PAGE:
Friday, 1 November 2019

MORTKHE-BETSALEL SHNAYDER


MORTKHE-BETSALEL SHNAYDER (September 30, 1865-September 6, 1941)
            He was born in Ligum (Lygumai), Lithuania.  He was a Hebrew-language researcher and author of Hebrew textbooks.  Until age nineteen, he studied religious materials.  He took up teaching in various cities in Lithuania and Courland, and from 1896 he was in Vilna.  He devoted himself to learning Latin, Greek, and Semitic languages.  Shnayder’s textbooks include: Beys haseyfer (School), “for the study of Tanakh, Hebrew, and Biblical history…with Yiddish translation of the words and exercises” (Vilna, 1888/1889-1900/1901), 4 vols., thirteen printings appeared in Vilna, and three more with translations of the words into English by Jacob Philips (New York: Hebrew Publishing Co., 1910, 1912, 1925); Kovets sipurim umikhtavim, bisfat zhargon letirgeman ivrit (Collection of stories and letters, in Yiddish translated to Hebrew) (various editions), 2 vols., 80 pp.; Bet mikra (House of legends) (Vilna, 1897/1898), with translations into Yiddish and Russian (many other editions as well).  Shnayder’s main work was Torat halashon behitpatuta (The language of the Torah and its development) (Vilna, 1923-1939), 2 vols.; a third volume was typeset but disappeared following the entrance of the Soviets into Vilna.  Shnayder’s textbooks were distributed in tens of thousands of copies and numerous editions.  He composed a series of articles on the holidays and Jewish history, as well as reviews, in: Vilner tog (Vilna day), Unzer fraynd (Our friend), Tsayt (Times), Di naye shul (The new school), the anthology Leben (Life), Vayter-bukh (Volume for A. Vayter) (Vilna, 1920), and Yivo-bleter (Pages from YIVO).  Zalmen Reyzen wrote that Shnayder also completed in Yiddish: Di geshikhte fun der hebreisher shprakh un shrift (The history of the Hebrew spoken and written language), Di yidishe yontoyvim un taneysim (Jewish holidays and fasts), and Di batsiung fun idish tsu hebreish un daytsh (The connection between Yiddish and Hebrew and German).  He died in Ponary.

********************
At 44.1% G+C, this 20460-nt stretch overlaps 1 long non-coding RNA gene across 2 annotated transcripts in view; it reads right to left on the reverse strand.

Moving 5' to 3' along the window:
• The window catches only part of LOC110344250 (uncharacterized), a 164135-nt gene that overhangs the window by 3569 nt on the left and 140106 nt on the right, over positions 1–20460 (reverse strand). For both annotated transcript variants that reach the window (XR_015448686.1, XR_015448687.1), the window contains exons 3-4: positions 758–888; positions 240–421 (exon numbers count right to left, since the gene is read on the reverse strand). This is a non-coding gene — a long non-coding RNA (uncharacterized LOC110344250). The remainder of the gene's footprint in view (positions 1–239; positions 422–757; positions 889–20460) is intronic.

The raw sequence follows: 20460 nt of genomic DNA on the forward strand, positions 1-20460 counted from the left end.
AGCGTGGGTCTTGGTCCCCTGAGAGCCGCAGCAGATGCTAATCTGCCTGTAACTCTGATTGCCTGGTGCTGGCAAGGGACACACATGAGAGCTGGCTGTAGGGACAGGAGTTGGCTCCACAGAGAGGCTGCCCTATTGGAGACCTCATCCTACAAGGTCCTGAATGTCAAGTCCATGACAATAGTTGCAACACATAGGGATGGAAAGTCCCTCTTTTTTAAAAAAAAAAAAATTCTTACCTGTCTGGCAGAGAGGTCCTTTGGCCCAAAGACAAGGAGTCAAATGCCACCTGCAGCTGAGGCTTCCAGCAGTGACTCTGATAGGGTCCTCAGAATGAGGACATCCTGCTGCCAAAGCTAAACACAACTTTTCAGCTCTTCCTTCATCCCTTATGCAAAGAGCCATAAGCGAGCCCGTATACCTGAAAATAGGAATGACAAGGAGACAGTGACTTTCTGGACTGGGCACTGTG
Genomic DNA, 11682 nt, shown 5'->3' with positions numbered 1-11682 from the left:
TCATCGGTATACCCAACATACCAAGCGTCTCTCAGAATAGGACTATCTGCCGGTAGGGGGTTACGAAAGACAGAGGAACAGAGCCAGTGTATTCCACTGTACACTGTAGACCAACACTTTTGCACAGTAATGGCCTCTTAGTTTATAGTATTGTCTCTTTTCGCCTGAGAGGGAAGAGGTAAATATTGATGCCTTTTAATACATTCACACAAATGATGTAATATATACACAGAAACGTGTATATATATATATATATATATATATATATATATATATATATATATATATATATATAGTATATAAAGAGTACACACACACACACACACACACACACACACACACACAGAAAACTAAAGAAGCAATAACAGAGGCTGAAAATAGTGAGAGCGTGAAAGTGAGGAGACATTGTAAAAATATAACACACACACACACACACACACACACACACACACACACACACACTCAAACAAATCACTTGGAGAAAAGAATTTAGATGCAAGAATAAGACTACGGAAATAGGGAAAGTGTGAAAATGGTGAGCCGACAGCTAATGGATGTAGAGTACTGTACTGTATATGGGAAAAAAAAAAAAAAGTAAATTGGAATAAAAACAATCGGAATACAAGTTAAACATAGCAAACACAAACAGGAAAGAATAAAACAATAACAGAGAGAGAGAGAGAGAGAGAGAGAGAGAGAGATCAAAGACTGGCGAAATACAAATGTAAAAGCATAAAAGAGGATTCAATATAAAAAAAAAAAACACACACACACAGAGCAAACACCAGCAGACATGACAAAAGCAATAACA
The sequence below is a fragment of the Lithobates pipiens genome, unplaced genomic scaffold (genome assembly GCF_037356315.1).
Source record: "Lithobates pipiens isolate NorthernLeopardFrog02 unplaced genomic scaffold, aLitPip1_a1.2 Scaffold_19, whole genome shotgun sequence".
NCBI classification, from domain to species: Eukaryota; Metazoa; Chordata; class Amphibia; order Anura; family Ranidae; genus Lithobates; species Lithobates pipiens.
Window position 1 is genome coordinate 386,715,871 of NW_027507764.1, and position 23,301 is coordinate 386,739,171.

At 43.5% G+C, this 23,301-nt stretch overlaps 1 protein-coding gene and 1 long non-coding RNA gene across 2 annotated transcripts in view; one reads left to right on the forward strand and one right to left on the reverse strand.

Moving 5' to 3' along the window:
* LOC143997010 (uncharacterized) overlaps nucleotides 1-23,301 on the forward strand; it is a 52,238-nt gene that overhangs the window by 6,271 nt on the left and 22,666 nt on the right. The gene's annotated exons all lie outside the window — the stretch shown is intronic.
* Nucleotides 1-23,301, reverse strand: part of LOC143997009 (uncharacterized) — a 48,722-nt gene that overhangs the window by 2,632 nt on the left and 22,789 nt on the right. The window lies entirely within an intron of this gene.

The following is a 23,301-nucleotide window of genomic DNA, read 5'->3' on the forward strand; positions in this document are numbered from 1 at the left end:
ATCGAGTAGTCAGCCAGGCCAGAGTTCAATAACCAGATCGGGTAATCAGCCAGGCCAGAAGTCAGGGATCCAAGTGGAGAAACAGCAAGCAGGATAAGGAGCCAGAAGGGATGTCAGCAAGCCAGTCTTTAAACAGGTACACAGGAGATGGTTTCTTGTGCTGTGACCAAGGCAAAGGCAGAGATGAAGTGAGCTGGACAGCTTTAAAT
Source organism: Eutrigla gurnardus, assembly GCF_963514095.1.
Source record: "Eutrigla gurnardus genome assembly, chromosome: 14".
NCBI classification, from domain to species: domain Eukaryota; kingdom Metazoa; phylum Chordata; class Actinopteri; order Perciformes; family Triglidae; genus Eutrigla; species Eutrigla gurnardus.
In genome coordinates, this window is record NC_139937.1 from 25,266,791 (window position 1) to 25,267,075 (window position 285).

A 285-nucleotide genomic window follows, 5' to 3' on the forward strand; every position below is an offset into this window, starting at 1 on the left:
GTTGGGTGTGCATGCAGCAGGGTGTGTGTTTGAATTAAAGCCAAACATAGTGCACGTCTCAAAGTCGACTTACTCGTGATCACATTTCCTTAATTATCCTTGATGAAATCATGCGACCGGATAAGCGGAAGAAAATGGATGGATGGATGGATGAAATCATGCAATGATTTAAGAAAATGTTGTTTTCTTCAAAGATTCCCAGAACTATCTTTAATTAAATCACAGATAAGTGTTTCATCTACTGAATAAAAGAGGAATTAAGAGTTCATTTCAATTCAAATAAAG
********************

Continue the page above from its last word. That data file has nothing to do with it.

Sources: Zalmen Reyzen, Leksikon, vol. 4; Getzel Kressel, Leksikon hasifrut haivrit (Handbook of Hebrew literature), vol. 2 (Meravya, 1967); Shmerke Katsherginski, Khurbn vilne (The Holocaust in Vilna) (New York, 1947), p. 215; N. Goren, ed., Yahadut lita (Jews of Lithuania), vol. 3 (Tel Aviv: Am hasefer, 1967), p. 247.
Ruvn Goldberg


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